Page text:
Data science is pitched as the sexiest job of the 21st century and businesses around the world are on a quest to harness the data skills that promise to boost their revenue. But businesses need to be aware that data science, like most technology disciplines that came before it, is over-hyped and often misunderstood.

While it’s true that data science is becoming the ‘brain’ that informs business of the future, it is not entirely new.

Data science is not a single discipline, and no one data scientist can be expected to deliver on its promise alone. While it’s true that data science is becoming the ‘brain’ that informs business of the future, it is not entirely new – it is the evolution of traditional BI, analytics, database architecture and more.

Data science in a mid- to large-sized enterprise must comprise up to 20 different, specialised disciplines working together to take data from source to delivery, in such a way that it effectively informs business strategy.

These disciplines include:

  • Establishing requirements – the business analyst must play a role in determining why business needs what data.
  • The ‘sanity’ division – the information analyst, data steward or systems analyst must carry out the data discovery, confirming the necessary data is available and can be extracted without risk or compromising governance or SLAs.
  • The extraction ‘how-to’ team – the systems analyst, programmers and database administrators work within corporate policies to extract the data, and must massage, franchise or prepare that data. Preparing this data for use also involves data warehousing, data integration specialists, data analysts and architecture teams designing the tools and processes.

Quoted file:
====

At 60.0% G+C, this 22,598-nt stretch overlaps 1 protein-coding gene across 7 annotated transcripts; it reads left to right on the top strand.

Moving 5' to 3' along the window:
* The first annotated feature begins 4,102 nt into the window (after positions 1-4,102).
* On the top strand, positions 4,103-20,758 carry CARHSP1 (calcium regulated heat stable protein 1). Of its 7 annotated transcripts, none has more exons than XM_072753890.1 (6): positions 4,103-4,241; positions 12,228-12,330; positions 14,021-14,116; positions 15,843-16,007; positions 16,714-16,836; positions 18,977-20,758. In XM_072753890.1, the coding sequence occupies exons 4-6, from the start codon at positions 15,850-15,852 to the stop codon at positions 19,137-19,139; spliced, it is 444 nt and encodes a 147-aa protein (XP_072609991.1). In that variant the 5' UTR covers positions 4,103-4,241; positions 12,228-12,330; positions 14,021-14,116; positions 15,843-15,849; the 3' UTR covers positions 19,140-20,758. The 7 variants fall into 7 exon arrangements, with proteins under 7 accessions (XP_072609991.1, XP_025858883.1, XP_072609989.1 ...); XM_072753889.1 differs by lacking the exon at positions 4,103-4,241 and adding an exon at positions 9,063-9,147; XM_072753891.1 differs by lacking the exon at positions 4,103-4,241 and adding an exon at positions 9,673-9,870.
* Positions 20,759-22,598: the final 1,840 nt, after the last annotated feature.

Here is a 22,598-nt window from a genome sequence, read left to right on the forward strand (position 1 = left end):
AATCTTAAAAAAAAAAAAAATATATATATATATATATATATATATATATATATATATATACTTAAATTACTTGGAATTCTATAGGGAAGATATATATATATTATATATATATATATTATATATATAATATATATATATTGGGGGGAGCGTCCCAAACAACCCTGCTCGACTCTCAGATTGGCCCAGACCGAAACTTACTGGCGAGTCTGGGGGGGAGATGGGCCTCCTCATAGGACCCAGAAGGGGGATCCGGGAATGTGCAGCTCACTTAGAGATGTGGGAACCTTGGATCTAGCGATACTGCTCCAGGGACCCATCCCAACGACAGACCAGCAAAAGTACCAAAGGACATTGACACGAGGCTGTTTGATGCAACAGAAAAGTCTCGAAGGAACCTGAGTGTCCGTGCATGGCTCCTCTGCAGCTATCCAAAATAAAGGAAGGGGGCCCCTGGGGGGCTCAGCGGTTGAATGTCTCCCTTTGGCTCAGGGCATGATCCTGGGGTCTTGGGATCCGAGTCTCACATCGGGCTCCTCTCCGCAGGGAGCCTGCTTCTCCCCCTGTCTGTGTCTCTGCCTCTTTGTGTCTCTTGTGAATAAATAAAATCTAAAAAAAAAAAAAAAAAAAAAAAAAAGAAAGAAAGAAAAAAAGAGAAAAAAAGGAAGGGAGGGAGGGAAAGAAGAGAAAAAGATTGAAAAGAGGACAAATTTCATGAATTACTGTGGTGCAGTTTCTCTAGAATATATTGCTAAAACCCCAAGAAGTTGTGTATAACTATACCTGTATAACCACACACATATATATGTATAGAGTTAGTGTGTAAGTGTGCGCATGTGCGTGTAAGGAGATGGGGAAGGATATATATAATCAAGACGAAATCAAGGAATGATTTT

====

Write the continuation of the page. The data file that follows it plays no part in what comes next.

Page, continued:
• The analysis experts – only after the data has been prepared can analysts step in to apply analytical models. At this stage, the involvement of business strategists and risk analysts is important.
  • Project managers and data science heads will also be needed, to oversee data science processes from source to delivery.

With so many specialists required to manage vast volumes of data and extract business value from it, the task is clearly beyond the capabilities of a single data scientist. And South African companies are starting to realise this.

Instead of seeking the ‘magic bullet’ of data science, they are starting to build multi-skilled data science teams to collaborate closely and extract the real value of data. As these data science teams grow and proliferate, we can expect to see the lines between business and data science becoming increasingly blurred, until data science evolves into something more accurately called business science.

In future, no business will be able to compete without an effective data science or business science team. The time to lay the groundwork for such a team is now, and there is no better place to start assembling the data science team than within the business’s existing skills base.

By upskilling in-house BI professionals, database administrators, systems architects and others to better understand analytics and business strategy, the forward-thinking business will position itself to harness the power of information in future.

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